[Note Update below]
In a rather remarkable decision just handed down by Judge Shira Scheindlin in the Southern District of New York (SDNY), has found New York City’s insidious stop and frisk policy violative of citizen’s basic Constitutional rights. From the NYT:
In a decision issued on Monday, the judge, Shira A. Scheindlin, ruled that police officers have for years been systematically stopping innocent people in the street without any objective reason to suspect them of wrongdoing. Officers often frisked these people, usually young minority men, for weapons or searched their pockets for contraband, like drugs, before letting them go, according to the 195-page decision.
These stop-and-frisk episodes, which soared in number over the last decade as crime continued to decline, demonstrated a widespread disregard for the Fourth Amendment, which protects against unreasonable searches and seizures by the government, according to the ruling. It also found violations with the 14th Amendment.
To fix the constitutional violations, Judge Scheindlin of Federal District Court in Manhattan said she intended to designate an outside lawyer, Peter L. Zimroth, to monitor the Police Department’s compliance with the Constitution.
This is a very strong decision, and it is based on trial evidence and specific findings of fact and conclusions of law that should give it some extra protection, compared to a straight legal decision alone, should the city appeal to the 2nd Circuit.
The court found that the practice violated both the 4th and 14th Amendments and denied equal protection. In so doing, the court basically confirmed that New York City had a standing policy that constituted blatant racial profiling. The court noted, in reference to the City’s belligerent defense of such an unconstitutional policy:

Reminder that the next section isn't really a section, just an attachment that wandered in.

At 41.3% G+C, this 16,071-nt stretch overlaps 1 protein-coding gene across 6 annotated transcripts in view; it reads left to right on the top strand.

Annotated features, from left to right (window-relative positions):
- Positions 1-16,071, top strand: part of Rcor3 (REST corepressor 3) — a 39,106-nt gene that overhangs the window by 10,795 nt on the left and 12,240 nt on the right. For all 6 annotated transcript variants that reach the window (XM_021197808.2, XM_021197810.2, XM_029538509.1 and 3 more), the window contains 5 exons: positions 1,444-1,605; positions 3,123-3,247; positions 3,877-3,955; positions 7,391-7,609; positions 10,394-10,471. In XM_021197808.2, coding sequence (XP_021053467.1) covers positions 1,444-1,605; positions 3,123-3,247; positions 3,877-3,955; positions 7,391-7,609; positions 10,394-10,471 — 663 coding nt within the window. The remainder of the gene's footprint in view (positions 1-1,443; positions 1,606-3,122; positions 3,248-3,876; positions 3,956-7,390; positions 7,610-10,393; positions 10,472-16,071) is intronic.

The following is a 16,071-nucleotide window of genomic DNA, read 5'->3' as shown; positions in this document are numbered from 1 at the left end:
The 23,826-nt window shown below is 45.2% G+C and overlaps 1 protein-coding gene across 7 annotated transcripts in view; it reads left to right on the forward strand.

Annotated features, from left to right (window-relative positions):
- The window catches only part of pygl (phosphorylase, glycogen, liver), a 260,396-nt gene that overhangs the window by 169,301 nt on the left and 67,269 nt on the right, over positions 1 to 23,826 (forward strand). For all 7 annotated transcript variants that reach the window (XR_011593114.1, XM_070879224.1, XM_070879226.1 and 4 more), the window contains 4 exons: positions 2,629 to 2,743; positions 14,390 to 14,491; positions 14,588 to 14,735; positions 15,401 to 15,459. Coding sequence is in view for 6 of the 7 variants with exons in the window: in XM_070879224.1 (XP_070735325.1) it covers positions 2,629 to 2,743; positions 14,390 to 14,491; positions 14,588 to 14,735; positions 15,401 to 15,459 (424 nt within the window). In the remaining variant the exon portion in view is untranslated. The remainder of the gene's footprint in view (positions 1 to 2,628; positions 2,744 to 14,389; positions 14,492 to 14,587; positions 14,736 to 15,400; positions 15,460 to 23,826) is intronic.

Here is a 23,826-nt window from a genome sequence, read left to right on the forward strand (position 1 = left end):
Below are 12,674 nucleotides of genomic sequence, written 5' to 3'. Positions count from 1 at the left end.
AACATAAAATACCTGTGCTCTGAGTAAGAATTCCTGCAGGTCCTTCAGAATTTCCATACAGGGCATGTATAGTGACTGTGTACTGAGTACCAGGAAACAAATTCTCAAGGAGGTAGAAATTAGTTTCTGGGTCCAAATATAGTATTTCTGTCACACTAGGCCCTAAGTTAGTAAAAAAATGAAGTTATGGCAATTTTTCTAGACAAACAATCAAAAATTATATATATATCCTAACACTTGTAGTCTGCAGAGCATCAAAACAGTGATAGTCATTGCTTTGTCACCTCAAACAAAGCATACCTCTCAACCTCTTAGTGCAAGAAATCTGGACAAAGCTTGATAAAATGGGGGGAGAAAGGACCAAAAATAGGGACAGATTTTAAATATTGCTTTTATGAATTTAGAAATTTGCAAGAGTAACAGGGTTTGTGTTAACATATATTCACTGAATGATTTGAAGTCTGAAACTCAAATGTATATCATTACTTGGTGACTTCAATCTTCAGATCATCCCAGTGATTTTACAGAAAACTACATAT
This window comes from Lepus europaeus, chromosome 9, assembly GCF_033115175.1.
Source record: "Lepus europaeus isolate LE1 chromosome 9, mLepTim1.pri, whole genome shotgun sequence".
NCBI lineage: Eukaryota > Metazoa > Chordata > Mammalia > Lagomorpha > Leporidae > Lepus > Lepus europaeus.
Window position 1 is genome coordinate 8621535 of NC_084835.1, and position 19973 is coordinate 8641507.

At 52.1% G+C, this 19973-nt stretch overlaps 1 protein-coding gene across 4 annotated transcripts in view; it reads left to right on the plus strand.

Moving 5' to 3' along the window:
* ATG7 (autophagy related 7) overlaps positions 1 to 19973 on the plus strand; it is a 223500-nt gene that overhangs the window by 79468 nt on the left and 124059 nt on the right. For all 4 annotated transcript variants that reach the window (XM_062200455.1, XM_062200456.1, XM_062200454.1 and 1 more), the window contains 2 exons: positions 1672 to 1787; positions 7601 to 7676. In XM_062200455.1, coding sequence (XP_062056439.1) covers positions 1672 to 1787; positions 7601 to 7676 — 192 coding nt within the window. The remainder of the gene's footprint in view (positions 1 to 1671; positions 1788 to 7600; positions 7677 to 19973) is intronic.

City acted w/deliberate indifference toward NYPD’s practice of making unconstitutional stops and conducting unconstitutional frisks.
The “Applicable Law” portion contained in pages 15-30 (by the court’s page numbering) is a hornbook primer on Terry stops and reasonable suspicion.
A few words from the court will close out this post:
New Yorkers are rightly proud of their city and seek to make it as safe as the largest city in America can be. New Yorkers also treasure their liberty. Countless individuals have come to New York in pursuit of that liberty. The goals of liberty and safety may be in tension, but they can coexist — indeed the Constitution mandates it.
In conclusion, I find that the City is liable for violating plaintiffs’ Fourth and Fourteenth Amendment rights. The City acted with deliberate indifference toward the NYPD’s practice of making unconstitutional stops and conducting unconstitutional frisks. Even if the City had not been deliberately indifferent, the NYPD’s unconstitutional practices were sufficiently widespread as to have the force of law. In addition, the City adopted a policy of indirect racial profiling by targeting racially defined groups for stops based on local crime suspect data. This has resulted in the disproportionate and discriminatory stopping of blacks and Hispanics in violation of the Equal Protection Clause. Both statistical and anecdotal evidence showed that minorities are indeed treated differently than whites. For example, once a stop is made, blacks and Hispanics are more likely to be subjected to the use of force than whites, despite the fact that whites are more likely to be found with weapons or contraband. I also conclude that the City’s highest officials have turned a blind eye to the evidence that officers are conducting stops in a racially discriminatory manner. In their zeal to defend a policy that they believe to be effective, they have willfully ignored overwhelming proof that the policy of targeting “the right people” is racially discriminatory and therefore violates the United States Constitution. One NYPD official has even suggested that it is permissible to stop racially defined groups just to instill fear in them that they are subject to being stopped at any time for any reason — in the hope that this fear will deter them from carrying guns in the streets. The goal of deterring crime is laudable, but this method of doing so is unconstitutional.
Bravo Judge Scheindlin, and thank you.